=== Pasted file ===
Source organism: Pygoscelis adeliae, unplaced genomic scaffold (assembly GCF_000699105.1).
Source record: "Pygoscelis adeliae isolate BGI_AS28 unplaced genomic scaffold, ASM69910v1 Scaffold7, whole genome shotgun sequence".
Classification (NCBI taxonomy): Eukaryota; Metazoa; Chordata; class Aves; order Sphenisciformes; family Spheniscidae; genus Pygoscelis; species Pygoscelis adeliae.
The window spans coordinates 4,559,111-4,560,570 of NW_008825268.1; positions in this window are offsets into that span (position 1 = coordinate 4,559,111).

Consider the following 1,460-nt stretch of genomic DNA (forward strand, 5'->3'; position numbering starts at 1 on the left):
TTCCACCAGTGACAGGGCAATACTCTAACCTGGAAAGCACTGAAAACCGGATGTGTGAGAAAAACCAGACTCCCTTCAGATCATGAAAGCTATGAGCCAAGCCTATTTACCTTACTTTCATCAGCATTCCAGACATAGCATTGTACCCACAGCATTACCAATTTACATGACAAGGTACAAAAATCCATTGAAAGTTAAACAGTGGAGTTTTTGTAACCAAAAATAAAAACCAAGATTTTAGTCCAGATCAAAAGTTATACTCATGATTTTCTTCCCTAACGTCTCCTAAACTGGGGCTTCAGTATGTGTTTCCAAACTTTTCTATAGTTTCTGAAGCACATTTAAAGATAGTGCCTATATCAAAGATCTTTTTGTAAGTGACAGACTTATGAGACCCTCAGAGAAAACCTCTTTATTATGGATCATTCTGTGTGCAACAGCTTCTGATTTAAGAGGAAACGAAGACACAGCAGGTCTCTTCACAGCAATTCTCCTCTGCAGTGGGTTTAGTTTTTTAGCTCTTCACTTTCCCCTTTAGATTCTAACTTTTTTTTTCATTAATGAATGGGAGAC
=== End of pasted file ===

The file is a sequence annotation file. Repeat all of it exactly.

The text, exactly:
Source organism: Pygoscelis adeliae, unplaced genomic scaffold (assembly GCF_000699105.1).
Source record: "Pygoscelis adeliae isolate BGI_AS28 unplaced genomic scaffold, ASM69910v1 Scaffold7, whole genome shotgun sequence".
Classification (NCBI taxonomy): Eukaryota; Metazoa; Chordata; class Aves; order Sphenisciformes; family Spheniscidae; genus Pygoscelis; species Pygoscelis adeliae.
The window spans coordinates 4,559,111-4,560,570 of NW_008825268.1; positions in this window are offsets into that span (position 1 = coordinate 4,559,111).

Consider the following 1,460-nt stretch of genomic DNA (forward strand, 5'->3'; position numbering starts at 1 on the left):
TTCCACCAGTGACAGGGCAATACTCTAACCTGGAAAGCACTGAAAACCGGATGTGTGAGAAAAACCAGACTCCCTTCAGATCATGAAAGCTATGAGCCAAGCCTATTTACCTTACTTTCATCAGCATTCCAGACATAGCATTGTACCCACAGCATTACCAATTTACATGACAAGGTACAAAAATCCATTGAAAGTTAAACAGTGGAGTTTTTGTAACCAAAAATAAAAACCAAGATTTTAGTCCAGATCAAAAGTTATACTCATGATTTTCTTCCCTAACGTCTCCTAAACTGGGGCTTCAGTATGTGTTTCCAAACTTTTCTATAGTTTCTGAAGCACATTTAAAGATAGTGCCTATATCAAAGATCTTTTTGTAAGTGACAGACTTATGAGACCCTCAGAGAAAACCTCTTTATTATGGATCATTCTGTGTGCAACAGCTTCTGATTTAAGAGGAAACGAAGACACAGCAGGTCTCTTCACAGCAATTCTCCTCTGCAGTGGGTTTAGTTTTTTAGCTCTTCACTTTCCCCTTTAGATTCTAACTTTTTTTTTCATTAATGAATGGGAGAC